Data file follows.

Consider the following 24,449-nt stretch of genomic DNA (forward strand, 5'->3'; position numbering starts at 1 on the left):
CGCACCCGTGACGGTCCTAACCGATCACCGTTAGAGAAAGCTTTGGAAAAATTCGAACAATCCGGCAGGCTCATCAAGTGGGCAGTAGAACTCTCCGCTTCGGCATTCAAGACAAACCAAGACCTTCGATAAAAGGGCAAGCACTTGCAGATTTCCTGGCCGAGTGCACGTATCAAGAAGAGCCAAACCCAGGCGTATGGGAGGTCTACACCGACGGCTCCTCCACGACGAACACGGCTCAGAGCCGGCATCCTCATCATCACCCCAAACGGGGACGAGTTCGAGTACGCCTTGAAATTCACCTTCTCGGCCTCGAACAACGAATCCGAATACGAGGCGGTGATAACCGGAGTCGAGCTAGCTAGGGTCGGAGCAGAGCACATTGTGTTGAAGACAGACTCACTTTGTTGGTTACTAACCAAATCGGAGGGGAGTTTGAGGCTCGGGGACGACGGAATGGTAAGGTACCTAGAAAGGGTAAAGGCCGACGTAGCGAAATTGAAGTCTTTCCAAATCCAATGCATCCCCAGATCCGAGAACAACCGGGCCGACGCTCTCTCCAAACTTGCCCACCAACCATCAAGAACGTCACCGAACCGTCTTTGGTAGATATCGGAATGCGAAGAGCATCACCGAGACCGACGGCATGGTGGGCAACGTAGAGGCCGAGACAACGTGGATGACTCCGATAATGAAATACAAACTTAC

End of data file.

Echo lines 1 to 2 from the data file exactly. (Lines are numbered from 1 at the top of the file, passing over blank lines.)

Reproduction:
Consider the following 24,449-nt stretch of genomic DNA (forward strand, 5'->3'; position numbering starts at 1 on the left):
CGCACCCGTGACGGTCCTAACCGATCACCGTTAGAGAAAGCTTTGGAAAAATTCGAACAATCCGGCAGGCTCATCAAGTGGGCAGTAGAACTCTCCGCTTCGGCATTCAAGACAAACCAAGACCTTCGATAAAAGGGCAAGCACTTGCAGATTTCCTGGCCGAGTGCACGTATCAAGAAGAGCCAAACCCAGGCGTATGGGAGGTCTACACCGACGGCTCCTCCACGACGAACACGGCTCAGAGCCGGCATCCTCATCATCACCCCAAACGGGGACGAGTTCGAGTACGCCTTGAAATTCACCTTCTCGGCCTCGAACAACGAATCCGAATACGAGGCGGTGATAACCGGAGTCGAGCTAGCTAGGGTCGGAGCAGAGCACATTGTGTTGAAGACAGACTCACTTTGTTGGTTACTAACCAAATCGGAGGGGAGTTTGAGGCTCGGGGACGACGGAATGGTAAGGTACCTAGAAAGGGTAAAGGCCGACGTAGCGAAATTGAAGTCTTTCCAAATCCAATGCATCCCCAGATCCGAGAACAACCGGGCCGACGCTCTCTCCAAACTTGCCCACCAACCATCAAGAACGTCACCGAACCGTCTTTGGTAGATATCGGAATGCGAAGAGCATCACCGAGACCGACGGCATGGTGGGCAACGTAGAGGCCGAGACAACGTGGATGACTCCGATAATGAAATACAAACTTAC